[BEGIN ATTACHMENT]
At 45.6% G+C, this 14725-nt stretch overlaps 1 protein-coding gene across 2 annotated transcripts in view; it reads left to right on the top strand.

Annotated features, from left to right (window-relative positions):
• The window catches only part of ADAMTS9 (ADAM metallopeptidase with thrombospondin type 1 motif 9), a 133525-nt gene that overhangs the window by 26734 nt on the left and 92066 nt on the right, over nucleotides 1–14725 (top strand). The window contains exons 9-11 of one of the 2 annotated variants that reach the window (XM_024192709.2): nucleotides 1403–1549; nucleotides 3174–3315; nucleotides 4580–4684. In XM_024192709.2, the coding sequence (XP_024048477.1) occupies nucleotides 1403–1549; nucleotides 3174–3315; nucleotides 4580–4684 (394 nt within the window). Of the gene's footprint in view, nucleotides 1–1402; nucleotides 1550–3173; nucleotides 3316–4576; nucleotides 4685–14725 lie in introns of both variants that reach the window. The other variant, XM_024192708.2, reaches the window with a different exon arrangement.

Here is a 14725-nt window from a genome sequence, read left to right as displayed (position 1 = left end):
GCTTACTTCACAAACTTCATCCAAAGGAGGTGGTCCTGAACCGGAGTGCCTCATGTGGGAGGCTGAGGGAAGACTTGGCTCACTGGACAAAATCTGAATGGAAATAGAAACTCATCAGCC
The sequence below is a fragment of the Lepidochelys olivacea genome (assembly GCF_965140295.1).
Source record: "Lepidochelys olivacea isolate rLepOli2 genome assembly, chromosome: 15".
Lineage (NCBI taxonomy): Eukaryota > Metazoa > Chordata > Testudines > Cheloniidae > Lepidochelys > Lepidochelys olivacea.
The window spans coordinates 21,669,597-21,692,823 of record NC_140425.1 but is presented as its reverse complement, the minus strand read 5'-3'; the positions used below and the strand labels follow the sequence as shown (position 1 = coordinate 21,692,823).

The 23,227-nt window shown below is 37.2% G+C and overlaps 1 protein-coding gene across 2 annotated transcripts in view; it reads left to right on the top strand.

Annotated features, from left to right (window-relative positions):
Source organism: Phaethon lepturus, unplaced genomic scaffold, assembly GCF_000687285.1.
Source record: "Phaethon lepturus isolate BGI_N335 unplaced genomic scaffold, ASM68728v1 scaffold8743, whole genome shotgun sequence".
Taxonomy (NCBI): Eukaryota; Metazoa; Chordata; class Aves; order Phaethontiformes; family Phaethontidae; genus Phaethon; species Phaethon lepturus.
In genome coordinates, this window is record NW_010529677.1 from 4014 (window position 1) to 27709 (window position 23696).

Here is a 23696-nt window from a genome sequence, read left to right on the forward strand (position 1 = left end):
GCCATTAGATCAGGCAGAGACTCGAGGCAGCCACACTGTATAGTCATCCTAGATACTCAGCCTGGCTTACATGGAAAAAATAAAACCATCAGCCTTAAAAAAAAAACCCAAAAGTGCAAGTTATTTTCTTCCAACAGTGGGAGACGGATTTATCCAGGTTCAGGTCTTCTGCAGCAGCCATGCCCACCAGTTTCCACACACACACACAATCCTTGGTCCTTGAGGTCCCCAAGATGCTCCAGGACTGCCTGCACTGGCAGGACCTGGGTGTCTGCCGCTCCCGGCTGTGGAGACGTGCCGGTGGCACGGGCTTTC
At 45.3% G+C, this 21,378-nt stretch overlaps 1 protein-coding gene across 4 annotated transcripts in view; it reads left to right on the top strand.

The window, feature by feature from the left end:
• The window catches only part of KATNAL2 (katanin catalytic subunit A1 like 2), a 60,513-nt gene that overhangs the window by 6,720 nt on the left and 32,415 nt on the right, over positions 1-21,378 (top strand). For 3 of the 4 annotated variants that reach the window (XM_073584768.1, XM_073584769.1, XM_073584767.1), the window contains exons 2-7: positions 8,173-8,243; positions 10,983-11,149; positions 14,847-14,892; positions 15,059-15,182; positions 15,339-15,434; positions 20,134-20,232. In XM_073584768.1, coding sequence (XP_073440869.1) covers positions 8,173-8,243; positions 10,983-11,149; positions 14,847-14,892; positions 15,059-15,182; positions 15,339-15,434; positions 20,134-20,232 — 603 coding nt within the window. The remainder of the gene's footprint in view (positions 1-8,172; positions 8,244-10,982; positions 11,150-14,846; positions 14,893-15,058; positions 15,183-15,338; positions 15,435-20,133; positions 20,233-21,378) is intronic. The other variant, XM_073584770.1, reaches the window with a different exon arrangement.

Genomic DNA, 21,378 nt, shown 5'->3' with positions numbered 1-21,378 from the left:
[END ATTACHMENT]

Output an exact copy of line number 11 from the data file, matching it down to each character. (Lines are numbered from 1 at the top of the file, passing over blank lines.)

Annotated features, from left to right (window-relative positions):